Saturday, October 13, 2012

Sermon: Habakkuk 3: 1-19 Joyful in God

I’m sure you’ve heard of the radio programme ‘Desert Island Discs.’ The show has been running for seventy years now, with celebrities invited to share their choice of eight songs, a book, and a luxury item they would want if they were stranded on a desert island. What would your items be? What could you not do without? It’s a fun question, and if we had time to go around the church we’d learn a lot about each other and our music preferences.

But what if the situation wasn’t just a bit of fun, a game played out on a radio programme? Forget about Desert Island Discs, and instead focus on Real Life Issues. What if the circumstances of your life brought about a radical change in your fortunes; suddenly you find yourself out of work; or ill and unable to work; broken down or laid aside. You’re a victim of the economic downturn; the Ulster Bank computer systems crash; we experience the wettest summer in living memory, the crops are ruined, the cattle barely able to be fed; whatever it might be. What could you not do without? What would you cling to?

In our Old Testament reading, the prophet Habakkuk is facing a similar meltdown. It’s not the turn of events that he would have thought possible; but the prospect of disaster is in front of him. What will he cling to?

Habakkuk’s little book is a two-way conversation between Habakkuk and his God. Habakkuk looks at society around him. God’s people are failing to live in the way they should, and he cries out ‘How long, O LORD?’ (1:2) Why isn’t God doing something to help his people? God’s reply is surprising and terrifying - he is bringing the Babylonians on Judah. (1:6) He’s bringing a worse, more evil people, to discipline Judah, God’s people.

Habakkuk complains: How can this be? How can you possibly reward these evil people and give them victory over us - ok, we’re bad, but they’re worse! Well, as God says, this is how he has chosen to act - Babylon is the instrument in God’s hand to punish - but one day Babylon too will face destruction. They’ll be repaid for their wrongdoing.

Habakkuk has been told all this by the LORD - now how does he respond? How would you respond, if you’d been told all this?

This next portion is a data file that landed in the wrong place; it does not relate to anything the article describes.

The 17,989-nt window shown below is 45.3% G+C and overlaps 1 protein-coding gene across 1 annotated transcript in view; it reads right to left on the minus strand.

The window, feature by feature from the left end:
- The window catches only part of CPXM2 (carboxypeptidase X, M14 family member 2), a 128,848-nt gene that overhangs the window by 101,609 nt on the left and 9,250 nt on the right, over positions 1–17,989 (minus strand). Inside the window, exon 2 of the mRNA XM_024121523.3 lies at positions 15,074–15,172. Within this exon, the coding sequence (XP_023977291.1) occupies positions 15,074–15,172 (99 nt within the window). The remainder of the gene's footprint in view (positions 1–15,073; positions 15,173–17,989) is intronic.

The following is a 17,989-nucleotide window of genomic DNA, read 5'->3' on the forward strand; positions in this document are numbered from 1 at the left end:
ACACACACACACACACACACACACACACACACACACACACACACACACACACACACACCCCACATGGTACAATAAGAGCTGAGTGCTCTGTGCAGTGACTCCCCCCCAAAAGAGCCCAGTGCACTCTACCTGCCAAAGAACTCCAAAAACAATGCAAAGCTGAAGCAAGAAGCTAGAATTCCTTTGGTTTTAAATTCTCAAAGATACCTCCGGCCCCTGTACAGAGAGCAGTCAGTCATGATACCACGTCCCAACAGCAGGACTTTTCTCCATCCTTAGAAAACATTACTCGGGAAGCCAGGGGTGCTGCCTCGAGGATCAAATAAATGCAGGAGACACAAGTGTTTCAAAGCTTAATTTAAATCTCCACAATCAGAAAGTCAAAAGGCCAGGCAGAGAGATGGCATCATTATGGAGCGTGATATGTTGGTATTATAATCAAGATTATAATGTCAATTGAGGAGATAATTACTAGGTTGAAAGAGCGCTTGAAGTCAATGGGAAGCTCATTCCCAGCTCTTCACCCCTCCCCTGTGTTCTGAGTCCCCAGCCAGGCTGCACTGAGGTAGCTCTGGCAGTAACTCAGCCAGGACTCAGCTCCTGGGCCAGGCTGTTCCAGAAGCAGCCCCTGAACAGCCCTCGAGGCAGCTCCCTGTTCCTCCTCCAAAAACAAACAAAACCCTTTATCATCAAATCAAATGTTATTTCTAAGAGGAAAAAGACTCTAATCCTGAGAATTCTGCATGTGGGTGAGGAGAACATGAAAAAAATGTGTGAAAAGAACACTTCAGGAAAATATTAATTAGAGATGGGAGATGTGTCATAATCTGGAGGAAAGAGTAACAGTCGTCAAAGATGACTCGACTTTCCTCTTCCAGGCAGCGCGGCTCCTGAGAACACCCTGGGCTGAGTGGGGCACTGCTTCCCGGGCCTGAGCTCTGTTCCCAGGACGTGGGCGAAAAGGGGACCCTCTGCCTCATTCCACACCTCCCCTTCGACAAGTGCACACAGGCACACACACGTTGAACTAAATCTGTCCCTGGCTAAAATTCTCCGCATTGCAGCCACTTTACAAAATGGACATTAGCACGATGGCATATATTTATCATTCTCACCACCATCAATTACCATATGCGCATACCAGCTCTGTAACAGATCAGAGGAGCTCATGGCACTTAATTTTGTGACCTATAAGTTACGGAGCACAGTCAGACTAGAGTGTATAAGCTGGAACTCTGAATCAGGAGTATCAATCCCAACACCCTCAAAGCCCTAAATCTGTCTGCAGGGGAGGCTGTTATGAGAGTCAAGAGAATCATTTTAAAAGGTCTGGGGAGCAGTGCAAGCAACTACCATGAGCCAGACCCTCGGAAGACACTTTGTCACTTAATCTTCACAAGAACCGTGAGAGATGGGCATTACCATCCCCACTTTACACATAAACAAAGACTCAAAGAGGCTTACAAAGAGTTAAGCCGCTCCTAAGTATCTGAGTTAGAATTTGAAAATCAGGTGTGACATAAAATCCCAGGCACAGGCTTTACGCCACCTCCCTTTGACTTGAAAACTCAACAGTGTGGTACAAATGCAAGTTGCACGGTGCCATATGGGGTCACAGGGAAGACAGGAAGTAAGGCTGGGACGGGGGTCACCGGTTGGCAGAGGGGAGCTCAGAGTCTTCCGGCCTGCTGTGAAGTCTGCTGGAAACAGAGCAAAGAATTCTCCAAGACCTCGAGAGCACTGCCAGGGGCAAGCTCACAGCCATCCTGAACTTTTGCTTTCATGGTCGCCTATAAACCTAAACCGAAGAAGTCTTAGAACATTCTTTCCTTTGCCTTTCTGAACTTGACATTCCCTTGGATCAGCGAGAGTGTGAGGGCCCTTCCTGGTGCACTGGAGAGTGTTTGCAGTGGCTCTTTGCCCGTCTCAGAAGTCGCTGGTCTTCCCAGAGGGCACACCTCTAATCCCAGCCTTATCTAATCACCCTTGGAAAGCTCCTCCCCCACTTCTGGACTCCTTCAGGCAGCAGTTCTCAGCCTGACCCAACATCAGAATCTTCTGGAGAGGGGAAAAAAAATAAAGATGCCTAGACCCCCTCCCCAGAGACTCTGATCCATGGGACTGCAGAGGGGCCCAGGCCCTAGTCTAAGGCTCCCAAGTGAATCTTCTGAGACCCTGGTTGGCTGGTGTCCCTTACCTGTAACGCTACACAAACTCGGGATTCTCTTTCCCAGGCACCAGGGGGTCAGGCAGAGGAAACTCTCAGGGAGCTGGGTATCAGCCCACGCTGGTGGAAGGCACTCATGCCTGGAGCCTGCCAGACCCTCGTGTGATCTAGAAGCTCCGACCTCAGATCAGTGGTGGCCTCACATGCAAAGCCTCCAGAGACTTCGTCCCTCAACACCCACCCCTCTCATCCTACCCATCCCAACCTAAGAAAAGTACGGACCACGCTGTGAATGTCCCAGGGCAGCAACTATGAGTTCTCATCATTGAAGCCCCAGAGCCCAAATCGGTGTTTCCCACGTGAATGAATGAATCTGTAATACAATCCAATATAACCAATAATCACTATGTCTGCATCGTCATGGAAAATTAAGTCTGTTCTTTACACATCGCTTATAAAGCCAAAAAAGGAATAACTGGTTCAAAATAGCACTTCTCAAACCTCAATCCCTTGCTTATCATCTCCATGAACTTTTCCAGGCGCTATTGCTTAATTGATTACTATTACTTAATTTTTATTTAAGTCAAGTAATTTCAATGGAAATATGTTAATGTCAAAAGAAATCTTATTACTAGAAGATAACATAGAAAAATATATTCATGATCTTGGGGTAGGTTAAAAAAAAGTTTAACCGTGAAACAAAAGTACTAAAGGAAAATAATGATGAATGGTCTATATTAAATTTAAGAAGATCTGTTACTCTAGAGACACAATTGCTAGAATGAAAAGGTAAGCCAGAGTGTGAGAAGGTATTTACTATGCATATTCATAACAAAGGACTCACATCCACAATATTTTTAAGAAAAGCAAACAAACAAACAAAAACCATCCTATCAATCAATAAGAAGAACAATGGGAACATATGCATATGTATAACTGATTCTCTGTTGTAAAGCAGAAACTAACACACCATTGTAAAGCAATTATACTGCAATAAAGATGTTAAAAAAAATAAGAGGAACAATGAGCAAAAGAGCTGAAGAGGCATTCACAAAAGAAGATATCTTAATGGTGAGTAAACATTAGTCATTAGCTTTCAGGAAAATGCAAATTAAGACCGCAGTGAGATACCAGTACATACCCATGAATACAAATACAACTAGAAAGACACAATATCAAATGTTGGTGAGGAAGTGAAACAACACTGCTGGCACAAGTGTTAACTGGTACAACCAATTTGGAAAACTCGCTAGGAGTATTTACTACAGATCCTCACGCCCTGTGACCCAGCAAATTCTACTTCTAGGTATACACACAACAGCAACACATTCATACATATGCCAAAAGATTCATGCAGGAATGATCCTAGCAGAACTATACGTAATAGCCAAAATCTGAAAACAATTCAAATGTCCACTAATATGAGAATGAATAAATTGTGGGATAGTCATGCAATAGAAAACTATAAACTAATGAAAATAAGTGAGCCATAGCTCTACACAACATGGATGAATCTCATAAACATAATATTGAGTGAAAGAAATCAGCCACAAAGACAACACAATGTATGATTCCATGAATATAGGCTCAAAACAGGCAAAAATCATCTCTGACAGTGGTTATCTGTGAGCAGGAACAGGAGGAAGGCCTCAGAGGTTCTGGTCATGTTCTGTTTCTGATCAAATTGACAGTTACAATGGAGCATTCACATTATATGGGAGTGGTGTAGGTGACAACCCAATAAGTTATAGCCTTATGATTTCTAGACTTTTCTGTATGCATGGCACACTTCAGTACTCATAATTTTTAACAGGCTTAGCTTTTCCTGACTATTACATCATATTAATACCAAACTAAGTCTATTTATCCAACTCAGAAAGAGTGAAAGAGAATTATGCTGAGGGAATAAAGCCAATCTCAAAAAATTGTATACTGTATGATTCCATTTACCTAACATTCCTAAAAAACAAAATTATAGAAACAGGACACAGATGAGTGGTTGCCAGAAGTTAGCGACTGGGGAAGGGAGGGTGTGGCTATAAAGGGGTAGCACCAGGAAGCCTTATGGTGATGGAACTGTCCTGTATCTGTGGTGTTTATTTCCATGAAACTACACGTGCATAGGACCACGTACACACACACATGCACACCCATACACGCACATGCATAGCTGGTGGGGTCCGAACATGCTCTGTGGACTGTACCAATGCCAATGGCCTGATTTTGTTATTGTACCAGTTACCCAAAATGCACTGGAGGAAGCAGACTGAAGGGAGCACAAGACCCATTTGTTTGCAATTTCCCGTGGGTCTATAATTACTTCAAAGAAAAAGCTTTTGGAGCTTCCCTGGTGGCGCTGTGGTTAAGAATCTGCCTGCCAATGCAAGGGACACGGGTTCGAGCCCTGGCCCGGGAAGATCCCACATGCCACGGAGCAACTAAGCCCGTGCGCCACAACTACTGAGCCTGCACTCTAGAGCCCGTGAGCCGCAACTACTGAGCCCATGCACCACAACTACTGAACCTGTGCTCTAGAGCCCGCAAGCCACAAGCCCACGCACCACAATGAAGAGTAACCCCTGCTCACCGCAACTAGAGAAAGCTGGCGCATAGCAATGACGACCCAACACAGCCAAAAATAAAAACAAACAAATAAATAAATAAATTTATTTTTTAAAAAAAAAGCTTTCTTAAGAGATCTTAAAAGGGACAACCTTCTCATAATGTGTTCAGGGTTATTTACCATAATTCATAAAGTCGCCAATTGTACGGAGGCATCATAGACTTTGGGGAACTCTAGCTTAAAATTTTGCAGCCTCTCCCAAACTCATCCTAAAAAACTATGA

Habakkuk responds in prayer in chapter 3. He reminds God of what he has done in the past, how he rescued the people of Israel from Egypt and brought them into the promised land. ‘LORD, I have heard of your fame; I stand in awe of your deeds, O LORD’ (3:2) From verses 3 - 15, he retells the story of the capturing of the promised land, as God went before his people, driving out the inhabitants and delivering and saving his people, giving them their land.

Even now, Habakkuk asks for God to do the same things again: ‘Renew them in our day, in our time make them known; in wrath remember mercy.’ (3:2b) Yet God has declared his purposes. They are fixed, and so Habakkuk knows that the Babylonians will soon invade and capture the land.

It’s as if Habakkuk is sitting watching the enemy arrive, coming over the hill to defeat his people, God’s people. Resistance is futile. Dark days are ahead. Difficult days are just around the corner. Total devastation awaits; their homes and farms face destruction. How will he respond?

We come to verse 17 and it’s as if Habakkuk gives you a tour of his farm. It’s not one of those open working farms, where the kids can come and see how the cows are milked and where the hens lay. Rather, it’s like a tumbleweed, rundown farm, in silence:

‘Fig tree? Did not blossom. Vines? No grapes. Olive crop? No produce. Fields? No crops. Fold? Empty of flocks. Stalls? No herd present.’ Can you imagine this farm with nothing growing but weeds; nothing to eat, or sell, or make. Completely bare. ‘Disaster on a total scale’ writes one commentator. A disastrous harvest.

Maybe you’re picturing your own farm in this state. What would you cling to? How would you respond? Or perhaps farming means less to you. What if there was no food in the shops, even Asda and Tesco were completely bare? Or your P45 arrives, no job, no prospects. What would you do now?

What is it you couldn’t do without? Not so long ago there was a total meltdown in the world of Blackberries - not the fruit to make jam - but the mobile phones. Something failed, and for three or four days, they couldn’t make or receive calls. At the same time, iPhones were crashing with a software update... it was as if some peoples’ worlds were ending, they had become so attached to their phones. As one headline writer suggested, it was Apple and Blackberry Crumble.

Maybe you’re not fussed about so-called smart phones; not worried about unemployment; but what is that one thing you couldn’t do without, the thing you care about most - perhaps your grandchildren, or your possessions, or your pet hamster. How would you cope without that?

Put yourself in Habakkuk’s shoes for a moment. What do you expect him to say next? He’s gone through the farm stock list, and it’s completely empty. How would you continue? We have nothing so... pull yourself together God, what do you think you’re doing? Don’t you care about us God, can’t you see we’re fading away here?

Let’s see what Habakkuk says: ‘Though the fig tree does not bud and there are no grapes on the vines, though the olive crop fails and the fields produce no food, though there are no sheep in the pen and no cattle in the stalls, yet I will rejoice in the LORD, I will be joyful in God my Saviour.’